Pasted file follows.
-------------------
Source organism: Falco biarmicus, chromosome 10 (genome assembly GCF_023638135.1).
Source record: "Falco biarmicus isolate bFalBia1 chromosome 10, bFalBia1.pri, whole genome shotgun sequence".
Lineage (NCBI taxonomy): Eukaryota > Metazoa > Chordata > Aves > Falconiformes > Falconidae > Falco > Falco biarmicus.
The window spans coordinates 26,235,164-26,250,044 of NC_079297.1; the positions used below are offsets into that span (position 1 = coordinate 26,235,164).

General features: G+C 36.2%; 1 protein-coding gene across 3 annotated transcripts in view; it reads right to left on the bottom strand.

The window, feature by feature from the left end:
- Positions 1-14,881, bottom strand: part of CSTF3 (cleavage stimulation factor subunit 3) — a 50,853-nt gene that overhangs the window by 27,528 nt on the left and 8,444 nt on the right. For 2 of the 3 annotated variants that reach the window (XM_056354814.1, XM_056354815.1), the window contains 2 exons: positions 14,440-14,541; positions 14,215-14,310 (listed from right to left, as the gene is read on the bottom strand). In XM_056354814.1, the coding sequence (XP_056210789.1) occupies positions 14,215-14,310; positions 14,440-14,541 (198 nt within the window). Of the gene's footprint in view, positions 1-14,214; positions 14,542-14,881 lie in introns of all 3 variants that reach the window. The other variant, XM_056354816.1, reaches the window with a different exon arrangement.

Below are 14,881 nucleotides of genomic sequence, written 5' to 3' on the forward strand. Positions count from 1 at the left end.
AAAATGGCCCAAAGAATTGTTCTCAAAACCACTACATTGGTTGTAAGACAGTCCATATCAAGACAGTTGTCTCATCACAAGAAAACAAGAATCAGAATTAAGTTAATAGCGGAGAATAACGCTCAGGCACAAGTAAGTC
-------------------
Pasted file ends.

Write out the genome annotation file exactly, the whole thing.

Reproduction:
Source organism: Falco biarmicus, chromosome 10 (genome assembly GCF_023638135.1).
Source record: "Falco biarmicus isolate bFalBia1 chromosome 10, bFalBia1.pri, whole genome shotgun sequence".
Lineage (NCBI taxonomy): Eukaryota > Metazoa > Chordata > Aves > Falconiformes > Falconidae > Falco > Falco biarmicus.
The window spans coordinates 26,235,164-26,250,044 of NC_079297.1; the positions used below are offsets into that span (position 1 = coordinate 26,235,164).

General features: G+C 36.2%; 1 protein-coding gene across 3 annotated transcripts in view; it reads right to left on the bottom strand.

The window, feature by feature from the left end:
- Positions 1-14,881, bottom strand: part of CSTF3 (cleavage stimulation factor subunit 3) — a 50,853-nt gene that overhangs the window by 27,528 nt on the left and 8,444 nt on the right. For 2 of the 3 annotated variants that reach the window (XM_056354814.1, XM_056354815.1), the window contains 2 exons: positions 14,440-14,541; positions 14,215-14,310 (listed from right to left, as the gene is read on the bottom strand). In XM_056354814.1, the coding sequence (XP_056210789.1) occupies positions 14,215-14,310; positions 14,440-14,541 (198 nt within the window). Of the gene's footprint in view, positions 1-14,214; positions 14,542-14,881 lie in introns of all 3 variants that reach the window. The other variant, XM_056354816.1, reaches the window with a different exon arrangement.

Below are 14,881 nucleotides of genomic sequence, written 5' to 3' on the forward strand. Positions count from 1 at the left end.
AAAATGGCCCAAAGAATTGTTCTCAAAACCACTACATTGGTTGTAAGACAGTCCATATCAAGACAGTTGTCTCATCACAAGAAAACAAGAATCAGAATTAAGTTAATAGCGGAGAATAACGCTCAGGCACAAGTAAGTC